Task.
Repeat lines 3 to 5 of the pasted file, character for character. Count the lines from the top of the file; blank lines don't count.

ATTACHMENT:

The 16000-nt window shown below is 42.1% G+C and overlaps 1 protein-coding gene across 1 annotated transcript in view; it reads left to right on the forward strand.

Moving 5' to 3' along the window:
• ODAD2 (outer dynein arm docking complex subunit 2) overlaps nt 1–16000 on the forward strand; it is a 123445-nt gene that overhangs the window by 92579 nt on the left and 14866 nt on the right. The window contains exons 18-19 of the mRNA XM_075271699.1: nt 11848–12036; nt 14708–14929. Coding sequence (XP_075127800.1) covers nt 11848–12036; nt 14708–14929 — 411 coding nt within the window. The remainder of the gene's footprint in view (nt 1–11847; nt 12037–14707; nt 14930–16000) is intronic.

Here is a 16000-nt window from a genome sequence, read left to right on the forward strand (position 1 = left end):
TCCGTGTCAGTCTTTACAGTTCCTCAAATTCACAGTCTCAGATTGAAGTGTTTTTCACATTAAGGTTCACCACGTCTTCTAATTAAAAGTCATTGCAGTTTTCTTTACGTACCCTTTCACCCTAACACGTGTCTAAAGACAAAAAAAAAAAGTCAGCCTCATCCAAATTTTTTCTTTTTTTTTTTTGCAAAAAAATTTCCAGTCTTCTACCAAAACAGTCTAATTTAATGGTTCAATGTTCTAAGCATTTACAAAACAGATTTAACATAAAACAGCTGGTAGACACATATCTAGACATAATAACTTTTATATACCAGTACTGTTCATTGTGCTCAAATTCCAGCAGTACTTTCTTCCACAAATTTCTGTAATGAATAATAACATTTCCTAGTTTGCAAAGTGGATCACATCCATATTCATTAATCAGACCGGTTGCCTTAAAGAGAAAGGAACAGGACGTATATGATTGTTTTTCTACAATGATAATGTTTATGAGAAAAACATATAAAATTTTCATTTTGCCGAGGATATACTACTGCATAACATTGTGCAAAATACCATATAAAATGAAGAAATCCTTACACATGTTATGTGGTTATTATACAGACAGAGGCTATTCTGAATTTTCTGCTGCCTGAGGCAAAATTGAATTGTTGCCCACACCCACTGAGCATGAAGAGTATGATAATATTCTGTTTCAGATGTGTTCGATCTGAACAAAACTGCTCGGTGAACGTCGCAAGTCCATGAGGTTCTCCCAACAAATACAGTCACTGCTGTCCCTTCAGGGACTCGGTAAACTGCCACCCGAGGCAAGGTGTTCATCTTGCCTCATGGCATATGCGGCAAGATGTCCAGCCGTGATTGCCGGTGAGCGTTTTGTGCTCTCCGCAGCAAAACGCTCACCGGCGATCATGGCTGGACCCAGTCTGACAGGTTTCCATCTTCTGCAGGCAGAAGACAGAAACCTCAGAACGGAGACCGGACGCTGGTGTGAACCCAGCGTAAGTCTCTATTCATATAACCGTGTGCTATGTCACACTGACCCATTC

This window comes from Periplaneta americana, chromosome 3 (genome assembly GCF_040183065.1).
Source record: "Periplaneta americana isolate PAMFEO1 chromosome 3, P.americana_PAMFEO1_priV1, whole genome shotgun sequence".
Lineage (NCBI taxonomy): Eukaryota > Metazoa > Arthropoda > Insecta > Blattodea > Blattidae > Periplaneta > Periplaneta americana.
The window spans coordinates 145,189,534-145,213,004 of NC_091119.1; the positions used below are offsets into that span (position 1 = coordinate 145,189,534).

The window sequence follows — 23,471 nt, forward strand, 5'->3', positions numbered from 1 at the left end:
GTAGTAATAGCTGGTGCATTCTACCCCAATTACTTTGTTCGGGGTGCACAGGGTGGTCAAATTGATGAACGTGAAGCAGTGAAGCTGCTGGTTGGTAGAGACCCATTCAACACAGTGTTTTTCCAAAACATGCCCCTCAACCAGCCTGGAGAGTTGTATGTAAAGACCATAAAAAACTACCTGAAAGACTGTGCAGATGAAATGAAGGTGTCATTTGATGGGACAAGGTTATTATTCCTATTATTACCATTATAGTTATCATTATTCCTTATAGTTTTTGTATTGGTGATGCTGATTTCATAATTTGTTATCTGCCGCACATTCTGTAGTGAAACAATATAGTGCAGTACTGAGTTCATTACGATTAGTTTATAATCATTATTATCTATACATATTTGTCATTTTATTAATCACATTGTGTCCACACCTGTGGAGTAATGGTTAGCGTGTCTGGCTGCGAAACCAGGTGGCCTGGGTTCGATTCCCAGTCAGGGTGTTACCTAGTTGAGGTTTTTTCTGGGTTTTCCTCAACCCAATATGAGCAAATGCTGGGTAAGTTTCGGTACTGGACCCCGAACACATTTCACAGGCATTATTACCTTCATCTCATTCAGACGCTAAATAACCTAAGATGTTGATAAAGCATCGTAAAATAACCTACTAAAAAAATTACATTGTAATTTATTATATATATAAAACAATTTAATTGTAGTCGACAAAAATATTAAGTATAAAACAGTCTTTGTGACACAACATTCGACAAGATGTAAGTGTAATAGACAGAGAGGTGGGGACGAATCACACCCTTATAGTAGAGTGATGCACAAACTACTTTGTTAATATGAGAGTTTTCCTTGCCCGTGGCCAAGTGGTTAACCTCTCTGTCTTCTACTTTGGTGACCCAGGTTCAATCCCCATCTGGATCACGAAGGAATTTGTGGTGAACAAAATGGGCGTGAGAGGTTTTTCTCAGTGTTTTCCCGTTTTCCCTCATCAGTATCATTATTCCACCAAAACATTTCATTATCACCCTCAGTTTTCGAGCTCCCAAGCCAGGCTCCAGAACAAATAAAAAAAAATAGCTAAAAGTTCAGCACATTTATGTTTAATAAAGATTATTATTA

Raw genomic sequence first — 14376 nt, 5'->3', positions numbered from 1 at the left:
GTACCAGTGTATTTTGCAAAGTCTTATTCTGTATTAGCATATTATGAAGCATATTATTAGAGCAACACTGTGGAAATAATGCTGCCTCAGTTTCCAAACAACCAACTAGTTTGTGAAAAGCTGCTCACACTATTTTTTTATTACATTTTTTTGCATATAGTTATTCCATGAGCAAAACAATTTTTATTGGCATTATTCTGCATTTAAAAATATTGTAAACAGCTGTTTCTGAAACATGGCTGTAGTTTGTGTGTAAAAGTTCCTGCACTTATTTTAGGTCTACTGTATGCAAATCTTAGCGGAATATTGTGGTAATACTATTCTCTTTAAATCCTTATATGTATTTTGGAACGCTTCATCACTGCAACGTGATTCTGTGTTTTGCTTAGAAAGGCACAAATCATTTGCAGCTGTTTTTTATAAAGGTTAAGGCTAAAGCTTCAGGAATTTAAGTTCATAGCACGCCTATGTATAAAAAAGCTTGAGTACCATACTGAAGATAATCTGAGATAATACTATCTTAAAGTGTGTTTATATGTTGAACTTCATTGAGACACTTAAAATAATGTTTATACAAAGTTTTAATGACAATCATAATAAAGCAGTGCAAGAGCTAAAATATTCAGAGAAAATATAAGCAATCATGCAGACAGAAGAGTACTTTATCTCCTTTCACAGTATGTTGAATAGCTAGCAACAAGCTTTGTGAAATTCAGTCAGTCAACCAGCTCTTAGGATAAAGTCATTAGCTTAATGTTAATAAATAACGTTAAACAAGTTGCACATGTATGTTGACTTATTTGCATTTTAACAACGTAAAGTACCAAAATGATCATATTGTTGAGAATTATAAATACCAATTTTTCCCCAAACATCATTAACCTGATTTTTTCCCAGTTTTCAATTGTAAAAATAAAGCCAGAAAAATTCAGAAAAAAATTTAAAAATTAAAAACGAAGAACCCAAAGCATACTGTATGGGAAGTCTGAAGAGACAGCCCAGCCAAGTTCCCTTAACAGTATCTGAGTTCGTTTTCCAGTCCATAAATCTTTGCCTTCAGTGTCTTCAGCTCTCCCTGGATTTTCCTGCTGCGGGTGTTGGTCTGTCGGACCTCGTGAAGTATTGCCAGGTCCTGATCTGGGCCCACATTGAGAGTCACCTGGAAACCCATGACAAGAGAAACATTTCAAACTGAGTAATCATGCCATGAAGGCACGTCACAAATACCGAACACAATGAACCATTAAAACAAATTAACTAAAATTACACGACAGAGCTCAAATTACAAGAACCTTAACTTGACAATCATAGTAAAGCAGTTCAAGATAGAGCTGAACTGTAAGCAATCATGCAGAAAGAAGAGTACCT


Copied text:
• ODAD2 (outer dynein arm docking complex subunit 2) overlaps nt 1–16000 on the forward strand; it is a 123445-nt gene that overhangs the window by 92579 nt on the left and 14866 nt on the right. The window contains exons 18-19 of the mRNA XM_075271699.1: nt 11848–12036; nt 14708–14929. Coding sequence (XP_075127800.1) covers nt 11848–12036; nt 14708–14929 — 411 coding nt within the window. The remainder of the gene's footprint in view (nt 1–11847; nt 12037–14707; nt 14930–16000) is intronic.

Here is a 16000-nt window from a genome sequence, read left to right on the forward strand (position 1 = left end):
TCCGTGTCAGTCTTTACAGTTCCTCAAATTCACAGTCTCAGATTGAAGTGTTTTTCACATTAAGGTTCACCACGTCTTCTAATTAAAAGTCATTGCAGTTTTCTTTACGTACCCTTTCACCCTAACACGTGTCTAAAGACAAAAAAAAAAAGTCAGCCTCATCCAAATTTTTTCTTTTTTTTTTTTGCAAAAAAATTTCCAGTCTTCTACCAAAACAGTCTAATTTAATGGTTCAATGTTCTAAGCATTTACAAAACAGATTTAACATAAAACAGCTGGTAGACACATATCTAGACATAATAACTTTTATATACCAGTACTGTTCATTGTGCTCAAATTCCAGCAGTACTTTCTTCCACAAATTTCTGTAATGAATAATAACATTTCCTAGTTTGCAAAGTGGATCACATCCATATTCATTAATCAGACCGGTTGCCTTAAAGAGAAAGGAACAGGACGTATATGATTGTTTTTCTACAATGATAATGTTTATGAGAAAAACATATAAAATTTTCATTTTGCCGAGGATATACTACTGCATAACATTGTGCAAAATACCATATAAAATGAAGAAATCCTTACACATGTTATGTGGTTATTATACAGACAGAGGCTATTCTGAATTTTCTGCTGCCTGAGGCAAAATTGAATTGTTGCCCACACCCACTGAGCATGAAGAGTATGATAATATTCTGTTTCAGATGTGTTCGATCTGAACAAAACTGCTCGGTGAACGTCGCAAGTCCATGAGGTTCTCCCAACAAATACAGTCACTGCTGTCCCTTCAGGGACTCGGTAAACTGCCACCCGAGGCAAGGTGTTCATCTTGCCTCATGGCATATGCGGCAAGATGTCCAGCCGTGATTGCCGGTGAGCGTTTTGTGCTCTCCGCAGCAAAACGCTCACCGGCGATCATGGCTGGACCCAGTCTGACAGGTTTCCATCTTCTGCAGGCAGAAGACAGAAACCTCAGAACGGAGACCGGACGCTGGTGTGAACCCAGCGTAAGTCTCTATTCATATAACCGTGTGCTATGTCACACTGACCCATTC